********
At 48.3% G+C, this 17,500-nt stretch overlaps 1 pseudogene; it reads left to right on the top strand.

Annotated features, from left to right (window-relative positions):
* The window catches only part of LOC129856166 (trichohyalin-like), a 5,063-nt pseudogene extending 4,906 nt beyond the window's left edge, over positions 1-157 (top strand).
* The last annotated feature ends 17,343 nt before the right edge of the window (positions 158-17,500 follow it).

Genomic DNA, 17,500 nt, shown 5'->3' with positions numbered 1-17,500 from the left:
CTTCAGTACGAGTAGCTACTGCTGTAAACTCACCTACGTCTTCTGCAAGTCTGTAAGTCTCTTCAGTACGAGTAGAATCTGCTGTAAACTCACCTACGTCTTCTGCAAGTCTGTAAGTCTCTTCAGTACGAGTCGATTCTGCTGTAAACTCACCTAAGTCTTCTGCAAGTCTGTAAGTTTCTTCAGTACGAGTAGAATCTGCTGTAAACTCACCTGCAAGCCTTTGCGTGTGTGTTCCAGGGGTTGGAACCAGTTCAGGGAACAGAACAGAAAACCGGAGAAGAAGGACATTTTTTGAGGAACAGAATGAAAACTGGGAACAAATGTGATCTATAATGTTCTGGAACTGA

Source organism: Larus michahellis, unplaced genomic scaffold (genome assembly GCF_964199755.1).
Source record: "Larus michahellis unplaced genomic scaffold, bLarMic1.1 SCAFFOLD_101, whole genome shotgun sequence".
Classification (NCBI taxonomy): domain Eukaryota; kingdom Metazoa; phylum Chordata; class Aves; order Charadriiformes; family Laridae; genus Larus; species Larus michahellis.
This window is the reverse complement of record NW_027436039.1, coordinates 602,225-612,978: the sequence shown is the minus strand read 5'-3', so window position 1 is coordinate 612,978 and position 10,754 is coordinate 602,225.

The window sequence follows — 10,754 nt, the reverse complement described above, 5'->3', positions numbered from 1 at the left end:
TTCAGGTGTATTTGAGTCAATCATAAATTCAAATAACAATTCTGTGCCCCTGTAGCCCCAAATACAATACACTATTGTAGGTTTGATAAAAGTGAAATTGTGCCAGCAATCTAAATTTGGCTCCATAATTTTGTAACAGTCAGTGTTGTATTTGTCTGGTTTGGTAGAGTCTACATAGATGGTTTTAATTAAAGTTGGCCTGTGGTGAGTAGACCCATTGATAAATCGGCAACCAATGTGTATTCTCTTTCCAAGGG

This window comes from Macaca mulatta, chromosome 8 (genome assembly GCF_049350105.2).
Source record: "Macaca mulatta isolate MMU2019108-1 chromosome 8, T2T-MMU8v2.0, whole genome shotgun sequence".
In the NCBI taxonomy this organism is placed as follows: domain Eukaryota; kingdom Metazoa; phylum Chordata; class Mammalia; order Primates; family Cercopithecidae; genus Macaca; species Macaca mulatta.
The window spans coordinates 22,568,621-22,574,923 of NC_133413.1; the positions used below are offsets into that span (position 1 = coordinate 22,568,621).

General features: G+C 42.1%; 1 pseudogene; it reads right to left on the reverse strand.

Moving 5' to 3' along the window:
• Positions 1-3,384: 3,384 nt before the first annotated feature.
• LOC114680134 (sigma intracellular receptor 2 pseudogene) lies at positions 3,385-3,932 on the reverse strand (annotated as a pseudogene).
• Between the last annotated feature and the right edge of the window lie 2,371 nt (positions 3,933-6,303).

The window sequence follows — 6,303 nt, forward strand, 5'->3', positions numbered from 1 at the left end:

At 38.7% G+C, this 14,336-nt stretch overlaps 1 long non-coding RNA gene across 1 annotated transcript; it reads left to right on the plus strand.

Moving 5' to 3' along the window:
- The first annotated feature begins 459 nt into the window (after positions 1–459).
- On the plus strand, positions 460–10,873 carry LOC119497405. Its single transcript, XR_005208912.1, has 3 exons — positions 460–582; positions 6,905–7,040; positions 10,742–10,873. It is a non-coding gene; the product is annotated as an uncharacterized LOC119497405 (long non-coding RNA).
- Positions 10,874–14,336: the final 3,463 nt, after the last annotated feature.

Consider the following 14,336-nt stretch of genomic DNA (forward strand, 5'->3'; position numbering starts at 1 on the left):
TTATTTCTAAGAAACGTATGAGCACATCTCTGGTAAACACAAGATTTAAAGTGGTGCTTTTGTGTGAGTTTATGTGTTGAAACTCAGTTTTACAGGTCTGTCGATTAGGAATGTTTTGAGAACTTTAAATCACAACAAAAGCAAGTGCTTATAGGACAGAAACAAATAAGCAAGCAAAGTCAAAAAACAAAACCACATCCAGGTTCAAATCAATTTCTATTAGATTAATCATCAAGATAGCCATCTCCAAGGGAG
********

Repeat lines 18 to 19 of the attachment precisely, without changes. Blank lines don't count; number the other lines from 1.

Moving 5' to 3' along the window:
• Positions 1-3,384: 3,384 nt before the first annotated feature.